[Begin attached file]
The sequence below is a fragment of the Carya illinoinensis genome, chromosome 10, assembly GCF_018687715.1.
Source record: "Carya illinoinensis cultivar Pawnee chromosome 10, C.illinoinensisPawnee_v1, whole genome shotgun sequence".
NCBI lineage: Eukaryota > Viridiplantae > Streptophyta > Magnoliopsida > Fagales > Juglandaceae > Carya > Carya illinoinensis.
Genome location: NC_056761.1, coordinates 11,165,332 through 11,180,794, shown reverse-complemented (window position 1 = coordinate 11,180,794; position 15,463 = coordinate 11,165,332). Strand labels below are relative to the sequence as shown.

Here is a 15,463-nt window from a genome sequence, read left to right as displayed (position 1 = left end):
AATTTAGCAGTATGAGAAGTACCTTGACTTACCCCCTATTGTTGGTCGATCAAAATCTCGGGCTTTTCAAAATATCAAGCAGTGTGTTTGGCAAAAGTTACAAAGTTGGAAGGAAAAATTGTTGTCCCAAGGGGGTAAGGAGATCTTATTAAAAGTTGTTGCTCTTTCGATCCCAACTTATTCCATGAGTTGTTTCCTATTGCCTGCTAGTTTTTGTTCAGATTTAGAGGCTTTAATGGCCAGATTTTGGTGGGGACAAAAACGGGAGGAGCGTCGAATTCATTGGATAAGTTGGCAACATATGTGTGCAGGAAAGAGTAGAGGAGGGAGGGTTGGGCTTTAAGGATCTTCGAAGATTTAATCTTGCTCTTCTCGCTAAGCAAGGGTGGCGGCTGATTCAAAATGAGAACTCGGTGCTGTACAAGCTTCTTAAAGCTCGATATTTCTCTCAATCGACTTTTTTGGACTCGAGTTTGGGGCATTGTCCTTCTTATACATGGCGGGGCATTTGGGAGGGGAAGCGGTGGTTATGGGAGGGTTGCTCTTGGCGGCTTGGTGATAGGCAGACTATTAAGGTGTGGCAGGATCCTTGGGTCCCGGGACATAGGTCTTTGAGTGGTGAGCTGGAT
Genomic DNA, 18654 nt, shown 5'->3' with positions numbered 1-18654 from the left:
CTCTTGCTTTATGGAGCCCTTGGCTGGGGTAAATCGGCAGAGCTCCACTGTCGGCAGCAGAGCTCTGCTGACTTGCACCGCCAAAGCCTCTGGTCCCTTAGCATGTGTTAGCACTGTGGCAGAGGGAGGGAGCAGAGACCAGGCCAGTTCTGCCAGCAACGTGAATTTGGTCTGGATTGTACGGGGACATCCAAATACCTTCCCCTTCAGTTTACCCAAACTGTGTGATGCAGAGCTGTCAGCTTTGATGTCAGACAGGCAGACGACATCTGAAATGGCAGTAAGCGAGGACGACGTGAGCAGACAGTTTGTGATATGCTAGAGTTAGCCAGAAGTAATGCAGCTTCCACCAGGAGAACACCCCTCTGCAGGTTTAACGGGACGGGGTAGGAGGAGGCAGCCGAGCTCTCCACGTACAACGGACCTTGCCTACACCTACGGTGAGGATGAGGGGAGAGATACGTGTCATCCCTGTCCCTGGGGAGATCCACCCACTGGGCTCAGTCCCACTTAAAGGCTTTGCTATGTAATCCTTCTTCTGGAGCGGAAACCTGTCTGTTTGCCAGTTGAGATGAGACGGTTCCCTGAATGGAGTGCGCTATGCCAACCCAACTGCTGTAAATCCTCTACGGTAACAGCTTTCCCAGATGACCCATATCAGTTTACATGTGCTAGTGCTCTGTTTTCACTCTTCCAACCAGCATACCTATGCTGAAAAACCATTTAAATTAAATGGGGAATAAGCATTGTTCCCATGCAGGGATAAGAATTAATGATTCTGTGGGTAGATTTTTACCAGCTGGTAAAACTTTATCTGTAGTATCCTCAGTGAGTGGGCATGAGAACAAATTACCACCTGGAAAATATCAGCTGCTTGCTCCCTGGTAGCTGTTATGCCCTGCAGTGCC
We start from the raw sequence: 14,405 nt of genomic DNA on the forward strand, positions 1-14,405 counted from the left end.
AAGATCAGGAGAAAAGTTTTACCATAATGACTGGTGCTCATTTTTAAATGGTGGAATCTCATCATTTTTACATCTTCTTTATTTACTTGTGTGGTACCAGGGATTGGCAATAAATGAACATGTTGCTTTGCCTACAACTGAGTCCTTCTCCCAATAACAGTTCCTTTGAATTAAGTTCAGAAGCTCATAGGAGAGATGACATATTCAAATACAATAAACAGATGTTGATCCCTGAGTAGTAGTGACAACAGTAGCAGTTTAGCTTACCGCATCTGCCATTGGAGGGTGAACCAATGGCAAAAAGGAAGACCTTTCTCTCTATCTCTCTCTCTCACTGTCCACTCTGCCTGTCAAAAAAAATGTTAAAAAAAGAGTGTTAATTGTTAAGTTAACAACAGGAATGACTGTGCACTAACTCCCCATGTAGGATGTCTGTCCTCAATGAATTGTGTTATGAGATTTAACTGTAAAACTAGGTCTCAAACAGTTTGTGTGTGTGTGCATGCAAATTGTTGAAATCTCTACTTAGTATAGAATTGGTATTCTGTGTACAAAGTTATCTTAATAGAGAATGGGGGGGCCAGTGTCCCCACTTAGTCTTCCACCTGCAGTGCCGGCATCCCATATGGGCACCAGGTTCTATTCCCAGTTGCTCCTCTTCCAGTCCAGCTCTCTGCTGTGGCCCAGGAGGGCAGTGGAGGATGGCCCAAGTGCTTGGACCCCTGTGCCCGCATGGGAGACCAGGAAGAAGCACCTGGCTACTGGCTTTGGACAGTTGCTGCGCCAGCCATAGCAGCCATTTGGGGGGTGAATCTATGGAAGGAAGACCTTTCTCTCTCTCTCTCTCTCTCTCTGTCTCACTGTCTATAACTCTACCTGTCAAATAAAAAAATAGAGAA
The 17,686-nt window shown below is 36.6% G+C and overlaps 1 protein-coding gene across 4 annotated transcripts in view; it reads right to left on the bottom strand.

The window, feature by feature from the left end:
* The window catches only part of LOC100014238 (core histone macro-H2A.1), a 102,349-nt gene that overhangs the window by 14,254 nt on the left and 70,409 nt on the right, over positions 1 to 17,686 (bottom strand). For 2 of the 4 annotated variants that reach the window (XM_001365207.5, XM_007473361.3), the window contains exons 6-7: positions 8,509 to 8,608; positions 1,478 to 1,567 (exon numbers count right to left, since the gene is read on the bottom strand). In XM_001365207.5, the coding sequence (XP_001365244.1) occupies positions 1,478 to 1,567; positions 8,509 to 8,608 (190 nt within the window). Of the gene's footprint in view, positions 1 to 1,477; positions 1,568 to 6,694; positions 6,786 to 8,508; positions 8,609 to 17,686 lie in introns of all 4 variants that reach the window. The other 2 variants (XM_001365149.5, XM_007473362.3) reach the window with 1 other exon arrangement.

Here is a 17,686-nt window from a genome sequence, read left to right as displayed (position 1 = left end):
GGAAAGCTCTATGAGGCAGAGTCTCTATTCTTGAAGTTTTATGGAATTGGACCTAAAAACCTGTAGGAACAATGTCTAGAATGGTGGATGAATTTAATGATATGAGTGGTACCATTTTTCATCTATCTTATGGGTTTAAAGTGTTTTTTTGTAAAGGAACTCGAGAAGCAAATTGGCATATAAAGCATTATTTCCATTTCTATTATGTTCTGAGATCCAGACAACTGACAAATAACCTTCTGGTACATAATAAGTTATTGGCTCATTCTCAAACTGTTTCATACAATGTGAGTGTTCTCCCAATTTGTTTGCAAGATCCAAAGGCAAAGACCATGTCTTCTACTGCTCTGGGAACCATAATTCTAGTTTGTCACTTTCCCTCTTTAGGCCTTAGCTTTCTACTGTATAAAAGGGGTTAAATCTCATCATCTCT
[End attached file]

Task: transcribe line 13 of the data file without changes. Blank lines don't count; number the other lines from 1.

* The window catches only part of LOC100014238 (core histone macro-H2A.1), a 102,349-nt gene that overhangs the window by 14,254 nt on the left and 70,409 nt on the right, over positions 1 to 17,686 (bottom strand). For 2 of the 4 annotated variants that reach the window (XM_001365207.5, XM_007473361.3), the window contains exons 6-7: positions 8,509 to 8,608; positions 1,478 to 1,567 (exon numbers count right to left, since the gene is read on the bottom strand). In XM_001365207.5, the coding sequence (XP_001365244.1) occupies positions 1,478 to 1,567; positions 8,509 to 8,608 (190 nt within the window). Of the gene's footprint in view, positions 1 to 1,477; positions 1,568 to 6,694; positions 6,786 to 8,508; positions 8,609 to 17,686 lie in introns of all 4 variants that reach the window. The other 2 variants (XM_001365149.5, XM_007473362.3) reach the window with 1 other exon arrangement.